I’m someone who sincerely believes that businesses that are a force for good will, in the long term, outperform those that aren’t. With that in mind, it’s been hard to watch the continued failure of ESG investing strategies – ones that invest based on business’s environmental, social, and governance credentials. They don’t seem to succeed financially, and they don’t seem to succeed in getting businesses to behave differently.
So I was incredibly excited this week to read the new white paper from activist investors Engine No. 1, who set out a new way of thinking about ESG and a new way of making investment decisions on that basis. This week’s article is a (jargon-free, I hope!) explainer of it, and why it’s so interesting.
This week’s article
Environmental, social and governance investment strategies have been much talked about, but haven’t achieved much. One activist investment fund is trumpeting their latest model – but is it the solution that we’ve been looking for?
This week’s three interesting links
A fascinating essay by Tom Stafford on the power of domestication, something humans have done not just to plants and animals, but perhaps also to ourselves, to remarkable effect.
“Human reason is a miracle resting on top another miracle. That we can persuade with words relies on a platform of communication and understanding that has its own complex origin story. Once that niche exists, reasons acquire their own force, used for good or ill. We can try and persuade, but we risk being persuaded in turn, or even of being tricked. Of pursuing noble goals, or dedicating ourselves to great lies.”
The latest generation of university students grew up with ubiquitous search on their computers and devices like iPads and iPhones that don’t reveal the filesystem. Educators are discovering that this means that they generally don’t know where they’ve put their files:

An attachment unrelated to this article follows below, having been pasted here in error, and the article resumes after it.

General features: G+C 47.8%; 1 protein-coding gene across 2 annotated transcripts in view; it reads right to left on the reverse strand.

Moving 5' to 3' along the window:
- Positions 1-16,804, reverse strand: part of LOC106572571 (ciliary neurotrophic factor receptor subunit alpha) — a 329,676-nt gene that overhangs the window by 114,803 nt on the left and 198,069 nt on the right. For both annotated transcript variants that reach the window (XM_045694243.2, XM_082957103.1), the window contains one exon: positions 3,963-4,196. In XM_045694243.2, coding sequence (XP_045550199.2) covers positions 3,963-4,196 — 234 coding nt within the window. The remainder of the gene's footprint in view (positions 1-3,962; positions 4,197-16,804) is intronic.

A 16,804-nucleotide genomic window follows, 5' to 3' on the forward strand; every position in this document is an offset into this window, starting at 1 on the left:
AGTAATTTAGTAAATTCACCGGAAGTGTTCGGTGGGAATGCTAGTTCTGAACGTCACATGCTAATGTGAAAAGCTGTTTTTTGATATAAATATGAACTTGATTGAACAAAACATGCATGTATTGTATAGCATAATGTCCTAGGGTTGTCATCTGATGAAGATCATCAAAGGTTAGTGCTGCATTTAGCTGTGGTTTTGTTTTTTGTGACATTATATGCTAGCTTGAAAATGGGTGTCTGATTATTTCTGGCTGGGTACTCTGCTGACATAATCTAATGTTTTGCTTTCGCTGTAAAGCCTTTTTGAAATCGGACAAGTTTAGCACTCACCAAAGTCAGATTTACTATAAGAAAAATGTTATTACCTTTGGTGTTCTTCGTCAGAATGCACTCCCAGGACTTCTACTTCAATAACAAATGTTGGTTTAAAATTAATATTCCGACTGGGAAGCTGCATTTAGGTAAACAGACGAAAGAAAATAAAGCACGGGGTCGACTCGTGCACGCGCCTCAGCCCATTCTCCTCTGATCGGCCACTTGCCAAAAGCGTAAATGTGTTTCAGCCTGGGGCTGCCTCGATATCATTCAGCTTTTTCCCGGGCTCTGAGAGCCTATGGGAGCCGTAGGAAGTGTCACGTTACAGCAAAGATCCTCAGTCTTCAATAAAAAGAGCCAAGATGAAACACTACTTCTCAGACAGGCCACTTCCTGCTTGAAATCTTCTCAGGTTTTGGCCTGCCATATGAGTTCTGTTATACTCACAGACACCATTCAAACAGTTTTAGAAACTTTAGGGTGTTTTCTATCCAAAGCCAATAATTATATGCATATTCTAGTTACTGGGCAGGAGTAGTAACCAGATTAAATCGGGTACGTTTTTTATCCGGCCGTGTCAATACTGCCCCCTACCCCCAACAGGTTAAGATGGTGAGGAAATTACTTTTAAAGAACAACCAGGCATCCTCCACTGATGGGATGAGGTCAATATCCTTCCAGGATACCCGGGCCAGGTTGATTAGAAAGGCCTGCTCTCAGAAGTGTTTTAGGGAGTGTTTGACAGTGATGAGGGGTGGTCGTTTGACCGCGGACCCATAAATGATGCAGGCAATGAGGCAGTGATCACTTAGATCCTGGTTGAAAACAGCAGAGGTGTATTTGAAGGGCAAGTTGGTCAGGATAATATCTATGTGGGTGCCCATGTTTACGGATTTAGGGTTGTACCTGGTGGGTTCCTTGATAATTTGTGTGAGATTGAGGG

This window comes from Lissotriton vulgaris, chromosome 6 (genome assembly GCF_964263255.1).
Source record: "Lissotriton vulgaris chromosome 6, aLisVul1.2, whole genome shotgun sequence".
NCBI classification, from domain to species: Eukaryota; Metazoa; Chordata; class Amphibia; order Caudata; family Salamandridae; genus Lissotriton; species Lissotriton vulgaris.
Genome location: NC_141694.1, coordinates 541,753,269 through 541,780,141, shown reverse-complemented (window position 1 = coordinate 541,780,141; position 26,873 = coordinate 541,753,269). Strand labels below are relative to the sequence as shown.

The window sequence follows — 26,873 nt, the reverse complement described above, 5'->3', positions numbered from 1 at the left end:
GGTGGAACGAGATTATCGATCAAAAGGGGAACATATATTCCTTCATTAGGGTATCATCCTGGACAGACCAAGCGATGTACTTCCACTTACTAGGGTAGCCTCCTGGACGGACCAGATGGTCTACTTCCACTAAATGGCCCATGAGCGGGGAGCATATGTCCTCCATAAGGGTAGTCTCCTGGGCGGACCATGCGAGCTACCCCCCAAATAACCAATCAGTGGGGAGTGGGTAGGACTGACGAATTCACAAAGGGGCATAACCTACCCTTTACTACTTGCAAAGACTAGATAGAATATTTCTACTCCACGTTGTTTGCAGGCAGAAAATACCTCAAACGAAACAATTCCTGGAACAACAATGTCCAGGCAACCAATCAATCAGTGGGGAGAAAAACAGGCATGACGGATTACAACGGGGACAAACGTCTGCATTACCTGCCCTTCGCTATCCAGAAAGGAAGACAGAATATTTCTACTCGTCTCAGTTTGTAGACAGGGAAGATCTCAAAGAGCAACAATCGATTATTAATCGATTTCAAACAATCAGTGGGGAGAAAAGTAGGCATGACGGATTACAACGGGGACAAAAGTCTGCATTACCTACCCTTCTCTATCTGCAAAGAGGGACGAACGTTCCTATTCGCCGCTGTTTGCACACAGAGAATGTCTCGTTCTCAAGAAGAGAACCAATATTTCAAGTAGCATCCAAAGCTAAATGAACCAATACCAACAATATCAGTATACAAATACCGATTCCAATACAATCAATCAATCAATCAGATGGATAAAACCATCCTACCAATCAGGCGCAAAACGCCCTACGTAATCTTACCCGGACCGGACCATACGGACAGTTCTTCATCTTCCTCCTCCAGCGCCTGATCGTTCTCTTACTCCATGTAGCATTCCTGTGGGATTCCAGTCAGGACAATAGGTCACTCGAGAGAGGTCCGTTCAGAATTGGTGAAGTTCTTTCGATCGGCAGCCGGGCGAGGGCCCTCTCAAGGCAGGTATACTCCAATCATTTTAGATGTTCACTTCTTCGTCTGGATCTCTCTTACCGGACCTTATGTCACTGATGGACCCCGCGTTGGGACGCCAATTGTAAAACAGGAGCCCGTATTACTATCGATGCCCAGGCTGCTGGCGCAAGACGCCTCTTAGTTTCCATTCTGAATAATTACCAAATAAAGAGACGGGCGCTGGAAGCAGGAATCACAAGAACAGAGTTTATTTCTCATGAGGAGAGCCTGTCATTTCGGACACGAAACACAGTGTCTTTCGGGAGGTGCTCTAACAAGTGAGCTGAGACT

“Garland thought it would be an easy fix. She asked each student where they’d saved their project. Could they be on the desktop? Perhaps in the shared drive? But over and over, she was met with confusion. “What are you talking about?” multiple students inquired. Not only did they not know where their files were saved – they didn’t understand the question.
“Gradually, Garland came to the same realization that many of her fellow educators have reached in the past four years: the concept of file folders and directories, essential to previous generations’ understanding of computers, is gibberish to many modern students.”
The superb story of Ksenia Coffman:
“When Ksenia Coffman started editing Wikipedia, she was like a tourist in Buenos Aires in the 1950s. She came to learn the tango, admire the architecture, sip maté. She didn’t know there was a Nazi problem.”
Coffman is almost single-handedly dealing with Wikipedia’s Nazi problem, from overt political bias to subtle glorification of “war heroes”. Wikipedia is full of unsung heroes like Coffman; I linked last year to a piece celebrating them that’s worth a revisit. #